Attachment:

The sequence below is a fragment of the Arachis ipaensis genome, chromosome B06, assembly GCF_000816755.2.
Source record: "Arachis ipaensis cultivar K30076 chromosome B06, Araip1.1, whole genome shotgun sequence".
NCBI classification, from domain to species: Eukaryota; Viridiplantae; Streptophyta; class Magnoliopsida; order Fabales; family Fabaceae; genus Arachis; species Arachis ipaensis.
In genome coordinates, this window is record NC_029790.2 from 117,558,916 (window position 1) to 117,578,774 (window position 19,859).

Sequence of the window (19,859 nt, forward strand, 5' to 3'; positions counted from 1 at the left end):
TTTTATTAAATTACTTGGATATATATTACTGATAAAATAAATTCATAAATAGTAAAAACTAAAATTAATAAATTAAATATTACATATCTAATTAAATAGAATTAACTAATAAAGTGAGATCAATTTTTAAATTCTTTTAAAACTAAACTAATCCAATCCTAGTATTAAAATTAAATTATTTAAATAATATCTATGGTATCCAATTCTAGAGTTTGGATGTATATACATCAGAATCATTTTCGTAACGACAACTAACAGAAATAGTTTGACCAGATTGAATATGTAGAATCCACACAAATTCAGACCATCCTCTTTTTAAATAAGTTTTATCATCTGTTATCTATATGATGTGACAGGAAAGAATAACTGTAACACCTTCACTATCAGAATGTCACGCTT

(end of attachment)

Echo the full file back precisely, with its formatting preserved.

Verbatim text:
The sequence below is a fragment of the Arachis ipaensis genome, chromosome B06, assembly GCF_000816755.2.
Source record: "Arachis ipaensis cultivar K30076 chromosome B06, Araip1.1, whole genome shotgun sequence".
NCBI classification, from domain to species: Eukaryota; Viridiplantae; Streptophyta; class Magnoliopsida; order Fabales; family Fabaceae; genus Arachis; species Arachis ipaensis.
In genome coordinates, this window is record NC_029790.2 from 117,558,916 (window position 1) to 117,578,774 (window position 19,859).

Sequence of the window (19,859 nt, forward strand, 5' to 3'; positions counted from 1 at the left end):
TTTTATTAAATTACTTGGATATATATTACTGATAAAATAAATTCATAAATAGTAAAAACTAAAATTAATAAATTAAATATTACATATCTAATTAAATAGAATTAACTAATAAAGTGAGATCAATTTTTAAATTCTTTTAAAACTAAACTAATCCAATCCTAGTATTAAAATTAAATTATTTAAATAATATCTATGGTATCCAATTCTAGAGTTTGGATGTATATACATCAGAATCATTTTCGTAACGACAACTAACAGAAATAGTTTGACCAGATTGAATATGTAGAATCCACACAAATTCAGACCATCCTCTTTTTAAATAAGTTTTATCATCTGTTATCTATATGATGTGACAGGAAAGAATAACTGTAACACCTTCACTATCAGAATGTCACGCTT